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Species Euclea delphinii - Spiny Oak-Slug Moth - Hodges#4697

Spiny Oak Slug at Sassafras Point - Euclea delphinii Spiny Oak Slug - Euclea delphinii Spiny Oak Slug - Euclea delphinii Sping Oak Slug - Euclea delphinii Spiny Oak Slug - Euclea delphinii spiny oak slug - Euclea delphinii spiny oak slug - Euclea delphinii Bur oak slug cat - Euclea delphinii
Show images of: caterpillars · adults · both
Classification
Kingdom Animalia (Animals)
Phylum Arthropoda (Arthropods)
Subphylum Hexapoda (Hexapods)
Class Insecta (Insects)
Order Lepidoptera (Butterflies and Moths)
Superfamily Zygaenoidea (Flannel, Slug Caterpillar, Leaf Skeletonizer Moths and kin)
Family Limacodidae (Slug Caterpillar Moths)
Genus Euclea
Species delphinii (Spiny Oak-Slug Moth - Hodges#4697)
Hodges Number
4697
Other Common Names
Spiny Oak-Slug (larva)
Synonyms and other taxonomic changes
Euclea delphinii (Boisduval, 1832)
Phylogenetic sequence #141925
Size
wingspan 19-31 mm (1)
larvae length to about 20 mm
Identification
Adult: forewing brown with some orange and purplish shading; green patches in median area bordered with white, varying from large to nearly absent; discal streak brown to black; hindwing brown (1)]
Larva: body usually green but may also be yellow, orange, or red; three pairs of large horn-like spines with black-tipped bristles at the front, and two pairs at the rear; clumps of smaller spines occur in rows along the back and sides; four dense clumps of small dark spines at the rear [adapted from description by L. Hyche]
Range
eastern North America: Quebec and New Brunswick to Florida, west to Texas, north to Minnesota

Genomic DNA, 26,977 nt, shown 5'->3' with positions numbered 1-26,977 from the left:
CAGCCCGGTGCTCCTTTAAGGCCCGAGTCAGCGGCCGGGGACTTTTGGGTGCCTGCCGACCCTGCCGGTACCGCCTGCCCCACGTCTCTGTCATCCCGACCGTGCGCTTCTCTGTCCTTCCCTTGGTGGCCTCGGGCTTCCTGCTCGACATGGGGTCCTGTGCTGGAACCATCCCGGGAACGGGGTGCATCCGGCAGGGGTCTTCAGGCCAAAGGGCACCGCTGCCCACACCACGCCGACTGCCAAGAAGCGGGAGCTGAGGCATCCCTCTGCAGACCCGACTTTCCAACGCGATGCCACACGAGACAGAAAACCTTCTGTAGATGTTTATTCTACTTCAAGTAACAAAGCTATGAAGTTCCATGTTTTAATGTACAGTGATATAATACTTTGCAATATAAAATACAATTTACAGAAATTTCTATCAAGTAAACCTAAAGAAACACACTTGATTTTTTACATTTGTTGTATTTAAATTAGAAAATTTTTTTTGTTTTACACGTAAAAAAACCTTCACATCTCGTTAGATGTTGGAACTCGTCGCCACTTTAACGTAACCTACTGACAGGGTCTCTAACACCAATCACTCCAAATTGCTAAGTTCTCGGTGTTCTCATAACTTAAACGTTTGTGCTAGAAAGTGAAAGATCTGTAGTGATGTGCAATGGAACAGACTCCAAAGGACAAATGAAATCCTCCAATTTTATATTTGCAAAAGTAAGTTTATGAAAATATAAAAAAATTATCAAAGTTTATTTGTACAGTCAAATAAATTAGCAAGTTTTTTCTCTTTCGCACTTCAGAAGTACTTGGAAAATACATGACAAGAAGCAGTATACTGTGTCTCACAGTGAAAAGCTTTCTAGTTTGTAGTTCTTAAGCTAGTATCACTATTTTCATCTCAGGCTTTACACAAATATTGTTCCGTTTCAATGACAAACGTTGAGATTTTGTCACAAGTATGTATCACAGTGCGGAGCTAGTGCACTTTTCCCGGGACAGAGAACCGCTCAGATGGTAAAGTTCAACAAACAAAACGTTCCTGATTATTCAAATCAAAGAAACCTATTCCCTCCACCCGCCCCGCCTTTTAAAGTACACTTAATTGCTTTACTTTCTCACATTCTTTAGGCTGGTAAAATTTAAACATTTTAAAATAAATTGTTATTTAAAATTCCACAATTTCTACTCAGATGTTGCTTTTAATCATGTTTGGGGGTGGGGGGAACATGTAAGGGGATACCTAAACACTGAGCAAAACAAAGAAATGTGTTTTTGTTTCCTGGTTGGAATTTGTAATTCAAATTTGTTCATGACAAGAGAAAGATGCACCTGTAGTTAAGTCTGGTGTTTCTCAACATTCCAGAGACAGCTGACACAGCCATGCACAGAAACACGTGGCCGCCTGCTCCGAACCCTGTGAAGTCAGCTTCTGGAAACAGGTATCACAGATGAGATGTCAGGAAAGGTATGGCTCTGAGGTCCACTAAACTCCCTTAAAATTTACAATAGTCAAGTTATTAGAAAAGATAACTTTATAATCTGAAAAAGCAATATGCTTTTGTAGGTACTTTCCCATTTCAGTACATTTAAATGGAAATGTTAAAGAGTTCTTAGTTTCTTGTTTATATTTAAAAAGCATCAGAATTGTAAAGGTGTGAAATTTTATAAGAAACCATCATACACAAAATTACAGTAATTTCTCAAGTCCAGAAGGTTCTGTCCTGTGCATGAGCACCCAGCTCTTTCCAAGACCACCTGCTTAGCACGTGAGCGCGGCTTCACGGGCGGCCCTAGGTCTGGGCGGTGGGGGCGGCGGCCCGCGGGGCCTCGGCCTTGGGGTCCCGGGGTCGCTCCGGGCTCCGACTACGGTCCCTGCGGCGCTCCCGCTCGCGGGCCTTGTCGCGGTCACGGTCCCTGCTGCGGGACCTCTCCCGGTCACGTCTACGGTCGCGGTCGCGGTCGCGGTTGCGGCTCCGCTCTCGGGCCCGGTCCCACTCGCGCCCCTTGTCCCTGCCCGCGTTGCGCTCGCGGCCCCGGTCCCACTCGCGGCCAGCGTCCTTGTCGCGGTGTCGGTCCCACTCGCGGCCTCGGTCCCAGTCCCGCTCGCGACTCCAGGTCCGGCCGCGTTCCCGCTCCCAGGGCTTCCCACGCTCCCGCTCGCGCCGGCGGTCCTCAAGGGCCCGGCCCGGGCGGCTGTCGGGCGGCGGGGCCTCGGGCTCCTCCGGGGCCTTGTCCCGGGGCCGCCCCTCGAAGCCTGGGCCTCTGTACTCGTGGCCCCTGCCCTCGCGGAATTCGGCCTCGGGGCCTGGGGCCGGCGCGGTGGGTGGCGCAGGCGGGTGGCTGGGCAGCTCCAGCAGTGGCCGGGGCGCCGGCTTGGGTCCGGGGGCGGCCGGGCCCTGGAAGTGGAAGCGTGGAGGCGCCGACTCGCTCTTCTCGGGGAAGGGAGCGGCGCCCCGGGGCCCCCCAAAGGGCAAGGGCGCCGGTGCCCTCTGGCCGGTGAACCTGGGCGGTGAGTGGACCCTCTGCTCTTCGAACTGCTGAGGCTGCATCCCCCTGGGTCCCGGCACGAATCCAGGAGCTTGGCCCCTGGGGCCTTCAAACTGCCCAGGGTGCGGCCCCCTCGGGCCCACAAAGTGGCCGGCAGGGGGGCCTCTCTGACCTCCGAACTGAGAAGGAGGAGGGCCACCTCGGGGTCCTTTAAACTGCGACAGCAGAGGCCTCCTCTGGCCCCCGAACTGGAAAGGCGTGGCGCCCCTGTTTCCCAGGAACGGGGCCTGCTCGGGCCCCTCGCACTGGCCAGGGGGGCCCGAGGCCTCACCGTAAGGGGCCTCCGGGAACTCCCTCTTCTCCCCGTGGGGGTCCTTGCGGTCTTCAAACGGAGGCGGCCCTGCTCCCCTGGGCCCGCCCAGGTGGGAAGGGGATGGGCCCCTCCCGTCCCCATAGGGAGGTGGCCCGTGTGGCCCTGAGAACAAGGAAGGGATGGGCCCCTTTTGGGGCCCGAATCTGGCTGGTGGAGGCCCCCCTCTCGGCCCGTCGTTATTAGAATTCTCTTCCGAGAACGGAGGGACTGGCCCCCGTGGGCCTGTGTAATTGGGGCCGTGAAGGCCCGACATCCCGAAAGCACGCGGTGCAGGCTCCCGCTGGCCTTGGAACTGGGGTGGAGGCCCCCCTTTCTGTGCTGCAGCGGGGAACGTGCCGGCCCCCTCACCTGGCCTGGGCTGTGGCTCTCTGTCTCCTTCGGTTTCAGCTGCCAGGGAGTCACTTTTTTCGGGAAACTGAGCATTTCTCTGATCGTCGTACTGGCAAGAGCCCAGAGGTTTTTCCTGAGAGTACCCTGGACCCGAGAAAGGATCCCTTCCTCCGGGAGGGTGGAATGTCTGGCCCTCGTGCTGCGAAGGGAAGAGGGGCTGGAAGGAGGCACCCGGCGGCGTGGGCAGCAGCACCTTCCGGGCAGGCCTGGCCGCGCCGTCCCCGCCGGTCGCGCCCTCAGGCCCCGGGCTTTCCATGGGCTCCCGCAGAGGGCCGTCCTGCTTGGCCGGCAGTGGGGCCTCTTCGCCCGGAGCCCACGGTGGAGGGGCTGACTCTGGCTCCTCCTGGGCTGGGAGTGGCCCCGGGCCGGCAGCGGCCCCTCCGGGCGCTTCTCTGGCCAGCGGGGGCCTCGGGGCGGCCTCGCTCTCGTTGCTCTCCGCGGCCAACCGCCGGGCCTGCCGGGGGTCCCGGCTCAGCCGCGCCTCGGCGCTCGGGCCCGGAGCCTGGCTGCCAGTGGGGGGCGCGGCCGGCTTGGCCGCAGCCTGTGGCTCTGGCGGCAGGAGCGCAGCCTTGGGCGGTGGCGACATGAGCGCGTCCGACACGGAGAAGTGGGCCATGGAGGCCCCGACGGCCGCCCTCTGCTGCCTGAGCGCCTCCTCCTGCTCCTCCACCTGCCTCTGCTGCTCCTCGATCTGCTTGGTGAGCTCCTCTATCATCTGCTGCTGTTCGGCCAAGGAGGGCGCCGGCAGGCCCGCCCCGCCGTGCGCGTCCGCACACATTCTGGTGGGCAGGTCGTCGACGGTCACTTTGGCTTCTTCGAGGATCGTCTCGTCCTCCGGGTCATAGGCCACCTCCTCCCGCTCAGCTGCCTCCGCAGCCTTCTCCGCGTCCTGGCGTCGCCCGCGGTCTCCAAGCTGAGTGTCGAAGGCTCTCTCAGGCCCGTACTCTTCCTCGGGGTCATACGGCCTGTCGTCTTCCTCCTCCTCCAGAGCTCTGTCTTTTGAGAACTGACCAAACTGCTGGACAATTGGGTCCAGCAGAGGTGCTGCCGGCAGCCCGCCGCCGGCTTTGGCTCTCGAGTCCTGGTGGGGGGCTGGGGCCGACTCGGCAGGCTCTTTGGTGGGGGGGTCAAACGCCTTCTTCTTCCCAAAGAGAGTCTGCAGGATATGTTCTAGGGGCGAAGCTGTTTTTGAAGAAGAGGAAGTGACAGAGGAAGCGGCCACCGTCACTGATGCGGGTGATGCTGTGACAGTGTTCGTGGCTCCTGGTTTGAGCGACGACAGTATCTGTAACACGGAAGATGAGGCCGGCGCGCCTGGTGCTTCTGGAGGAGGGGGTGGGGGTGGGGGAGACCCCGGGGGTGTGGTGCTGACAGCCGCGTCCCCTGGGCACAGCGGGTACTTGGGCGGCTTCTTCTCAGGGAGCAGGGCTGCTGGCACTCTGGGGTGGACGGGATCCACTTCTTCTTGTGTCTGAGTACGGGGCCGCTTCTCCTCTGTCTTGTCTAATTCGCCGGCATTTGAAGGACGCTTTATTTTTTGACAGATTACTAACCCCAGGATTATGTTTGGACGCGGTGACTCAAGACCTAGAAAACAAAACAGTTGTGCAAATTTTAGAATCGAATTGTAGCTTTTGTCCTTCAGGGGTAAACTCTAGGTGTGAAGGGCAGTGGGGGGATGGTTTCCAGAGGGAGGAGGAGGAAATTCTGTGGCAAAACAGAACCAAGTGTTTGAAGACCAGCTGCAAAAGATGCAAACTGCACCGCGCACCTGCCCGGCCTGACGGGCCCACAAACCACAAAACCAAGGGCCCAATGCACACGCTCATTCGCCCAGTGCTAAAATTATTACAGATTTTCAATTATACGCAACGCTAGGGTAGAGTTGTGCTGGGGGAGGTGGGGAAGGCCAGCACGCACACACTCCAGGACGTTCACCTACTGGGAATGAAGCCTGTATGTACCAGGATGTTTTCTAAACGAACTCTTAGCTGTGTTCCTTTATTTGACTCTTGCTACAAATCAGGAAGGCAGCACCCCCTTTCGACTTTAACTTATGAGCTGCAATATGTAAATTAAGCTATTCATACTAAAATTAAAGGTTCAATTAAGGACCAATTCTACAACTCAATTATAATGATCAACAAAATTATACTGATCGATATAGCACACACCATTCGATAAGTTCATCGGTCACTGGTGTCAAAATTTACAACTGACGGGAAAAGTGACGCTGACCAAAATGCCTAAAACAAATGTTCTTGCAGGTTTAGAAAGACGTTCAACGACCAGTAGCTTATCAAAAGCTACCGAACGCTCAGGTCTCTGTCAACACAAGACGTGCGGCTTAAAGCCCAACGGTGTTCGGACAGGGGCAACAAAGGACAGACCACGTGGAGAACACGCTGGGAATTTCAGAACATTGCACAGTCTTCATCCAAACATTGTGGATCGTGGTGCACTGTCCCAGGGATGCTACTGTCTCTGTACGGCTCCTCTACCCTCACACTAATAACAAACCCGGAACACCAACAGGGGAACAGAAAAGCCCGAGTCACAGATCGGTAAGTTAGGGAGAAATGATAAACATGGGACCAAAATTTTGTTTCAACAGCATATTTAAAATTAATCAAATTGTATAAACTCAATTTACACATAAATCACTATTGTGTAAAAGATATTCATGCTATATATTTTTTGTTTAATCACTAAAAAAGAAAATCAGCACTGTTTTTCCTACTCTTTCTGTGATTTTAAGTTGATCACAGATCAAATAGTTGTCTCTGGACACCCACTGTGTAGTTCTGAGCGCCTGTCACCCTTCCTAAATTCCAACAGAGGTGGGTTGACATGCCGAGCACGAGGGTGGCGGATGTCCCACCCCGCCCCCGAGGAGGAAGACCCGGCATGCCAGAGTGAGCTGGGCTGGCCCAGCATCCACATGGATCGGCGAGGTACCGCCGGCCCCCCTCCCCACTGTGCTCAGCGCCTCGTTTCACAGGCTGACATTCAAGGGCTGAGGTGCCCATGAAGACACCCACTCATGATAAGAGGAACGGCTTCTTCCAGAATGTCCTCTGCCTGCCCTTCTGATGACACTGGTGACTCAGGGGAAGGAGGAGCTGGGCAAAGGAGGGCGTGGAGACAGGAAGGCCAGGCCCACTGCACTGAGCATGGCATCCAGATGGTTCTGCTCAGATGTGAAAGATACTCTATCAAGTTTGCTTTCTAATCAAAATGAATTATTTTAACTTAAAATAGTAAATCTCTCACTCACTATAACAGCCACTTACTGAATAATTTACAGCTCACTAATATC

although Covell's Guide gives Louisiana as the western limit of the range of delphinii, Dalton State College gives a range extending west to Texas, and Knudson and Bordelon have specimens from east Texas west to at least Houston.
Habitat
deciduous forests; adults are nocturnal and come to light
Season
adults fly from May to August (1) but have been photographed as late as October in Ontario, near the northern limit of its range
larvae from August to October
Food
larvae feed on leaves of apple, basswood, cherry, chestnut, maple, oak, redbud, sycamore, willow, and other broad-leaved woody plants
Life Cycle
one generation per year in the north; two in the south
Remarks
Caution, this is a stinging caterpillar. See Auburn University page by L. Hyche for more information.

NOTE: BugGuide photos from the southeastern states previously identified as Spiny Oak-Slug Moth (Euclea delphinii) have been moved to the genus page because we have no information (as of December 2006) on how to distinguish adults or larvae of delphinii from the virtually identical Euclea nanina. However, identification of adults may be possible in the western portions of the overlap zone; see comments at the genus level.
See Also
Adults are very similar to Euclea nanina [Hodges Number 4697.1], which, like E. delphinii, has a varying amount of green on the forewing (1, 2, 3, 4) and occurs from South Carolina to Florida, west to Texas, according to the range given at Dalton State College and these two lists from Texas (1, 2) which include nanina but not delphinii in Texas. The two species may be field identifiable in western portions of their range but less so in the east; see comments at the genus level.

Presumably the larvae of nanina and delphinii are very similar also.
Print References
Covell, p. 411, plate 55 #10, #14 (1)
Wagner, p. 88--caterpillar (2)
Himmelman, plate C-1, adult (3)
Bordelon and Knudson (4)
Internet References
Moth Photographers Group – images of live and pinned adults, as well as larva (5)
BOLD Systems - images of pinned DNA supported specimens (6)
live adult images and dates (Lynn Scott, Ontario)
Works Cited
1.Field Guide to Moths of Eastern North America
Charles V. Covell, Jr. 2005.
2.Caterpillars of Eastern Forests
David L. Wagner, Valerie Giles, Richard C. Reardon, Michael L. McManus. 1998. U.S. Dept of Agriculture, Forest Health Technology Enterprise Team.
3.Discovering Moths: Nighttime Jewels in Your Own Backyard
John Himmelman. 2002. Down East Books.
4.Checklist of the Big Thicket National Preserve (Texas Lepidoptera Survey publication #2)
Charles Bordelon & Ed Knudson. 1999. Texas Lepidoptera Survey.
5.North American Moth Photographers Group
6.The Barcode of Life Database (BOLD)